34. Attributes of Entities

Asking questions about facts from entities such as movies or books, and Google being able to answer such queries is a good reason to make sure Google understands the entities that exist on your web pages. I wrote about such searches in the post How Knowledge Base Entities can be Used in Searches.

It is based upon the patent Identifying entities using search results

35. Natural Language Search Results

Example of search results showing natural language answers to questions.

Featured Snippets may be answered from high authority Pages (ranking on the first page for a query) that show the natural language question to be answered, and a good answer to that question. The questions are ones that follow a common pattern for questions ask on the web, such as “What is a good treatment for X?” I wrote about such search results in the post Direct Answers – Natural Language Search Results for Intent Queries.

It is based on the patent at Natural Language Search Results for Intent Queries

Local Search Ranking Signals

36. Travel Time for Local Results

How far someone may be will to travel to a place may be a reason why Google might increase the ranking of a business in local search results. I wrote about this in the post Ranking Local Businesses Based Upon Quality Measures including Travel Time based upon the patent Determining the quality of locations based on travel time investment.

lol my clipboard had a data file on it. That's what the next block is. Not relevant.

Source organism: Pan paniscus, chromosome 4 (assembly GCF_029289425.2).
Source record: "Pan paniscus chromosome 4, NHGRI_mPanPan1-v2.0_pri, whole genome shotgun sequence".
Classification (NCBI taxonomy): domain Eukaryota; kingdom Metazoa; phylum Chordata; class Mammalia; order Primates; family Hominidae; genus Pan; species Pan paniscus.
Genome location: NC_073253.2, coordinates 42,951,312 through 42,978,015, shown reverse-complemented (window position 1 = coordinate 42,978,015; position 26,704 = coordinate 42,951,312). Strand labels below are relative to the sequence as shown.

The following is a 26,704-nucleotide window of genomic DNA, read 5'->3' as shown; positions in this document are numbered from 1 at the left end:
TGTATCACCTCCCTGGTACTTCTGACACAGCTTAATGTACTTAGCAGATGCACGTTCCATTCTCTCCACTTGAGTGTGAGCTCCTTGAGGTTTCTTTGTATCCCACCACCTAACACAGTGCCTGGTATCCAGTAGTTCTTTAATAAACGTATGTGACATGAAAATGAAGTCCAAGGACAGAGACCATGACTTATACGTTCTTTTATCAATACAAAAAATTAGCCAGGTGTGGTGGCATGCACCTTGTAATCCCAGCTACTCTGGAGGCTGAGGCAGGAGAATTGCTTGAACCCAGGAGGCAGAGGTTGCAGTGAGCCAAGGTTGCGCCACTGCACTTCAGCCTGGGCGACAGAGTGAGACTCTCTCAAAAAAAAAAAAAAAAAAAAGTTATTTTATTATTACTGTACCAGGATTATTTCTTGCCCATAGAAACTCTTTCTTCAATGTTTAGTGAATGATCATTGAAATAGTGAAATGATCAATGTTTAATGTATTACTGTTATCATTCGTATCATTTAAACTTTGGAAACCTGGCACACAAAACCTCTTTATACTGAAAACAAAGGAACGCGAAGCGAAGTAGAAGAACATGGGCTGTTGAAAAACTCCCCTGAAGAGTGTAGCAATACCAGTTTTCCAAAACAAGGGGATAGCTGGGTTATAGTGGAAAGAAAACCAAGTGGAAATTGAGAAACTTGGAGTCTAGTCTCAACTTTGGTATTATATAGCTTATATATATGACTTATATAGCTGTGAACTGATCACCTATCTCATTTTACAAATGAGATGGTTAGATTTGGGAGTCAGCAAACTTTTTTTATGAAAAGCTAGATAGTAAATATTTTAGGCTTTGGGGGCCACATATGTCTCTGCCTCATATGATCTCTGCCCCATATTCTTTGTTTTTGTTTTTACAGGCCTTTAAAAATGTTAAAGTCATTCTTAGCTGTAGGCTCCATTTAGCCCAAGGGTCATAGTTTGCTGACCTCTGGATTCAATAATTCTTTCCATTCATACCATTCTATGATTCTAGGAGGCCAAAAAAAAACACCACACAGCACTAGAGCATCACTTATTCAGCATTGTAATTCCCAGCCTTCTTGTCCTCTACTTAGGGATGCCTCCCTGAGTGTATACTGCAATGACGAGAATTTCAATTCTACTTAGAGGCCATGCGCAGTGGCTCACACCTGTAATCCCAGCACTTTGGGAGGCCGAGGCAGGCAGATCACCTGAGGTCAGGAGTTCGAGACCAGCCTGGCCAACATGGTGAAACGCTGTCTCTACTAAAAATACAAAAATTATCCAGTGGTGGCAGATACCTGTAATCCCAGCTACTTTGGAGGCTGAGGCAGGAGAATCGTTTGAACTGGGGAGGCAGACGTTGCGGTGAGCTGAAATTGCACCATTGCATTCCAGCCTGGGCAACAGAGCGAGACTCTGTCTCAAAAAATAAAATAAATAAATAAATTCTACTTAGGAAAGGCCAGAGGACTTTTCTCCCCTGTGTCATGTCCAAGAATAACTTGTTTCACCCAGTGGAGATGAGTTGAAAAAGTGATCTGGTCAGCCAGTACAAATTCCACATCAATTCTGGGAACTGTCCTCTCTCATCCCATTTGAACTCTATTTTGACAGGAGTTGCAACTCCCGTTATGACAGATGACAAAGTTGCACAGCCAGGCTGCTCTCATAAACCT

Would you drive an hour away for a slice of pizza? If so, it must be pretty good pizza. The abstract from the patent tells us this:

…the quality measure of a given location may be determined based on the time investment a user is willing to make to visit the given location. For example, the time investment for a given location may be based on a comparison of one or more actual distance values to reach the given location to one or more anticipated distance values to reach the given location.

37. Reverse Engineering of Spam Detection in Local Results

In the post How Google May Respond to Reverse Engineering of Spam Detection, I wrote about the patent Reverse engineering circumvention of spam detection algorithms. I remembered how Google responded when people brought up the Google Rank-Modifying Spammers Patent, that I wrote about in #13, telling people that just because they had a patent doesn’t mean they necessarily use it.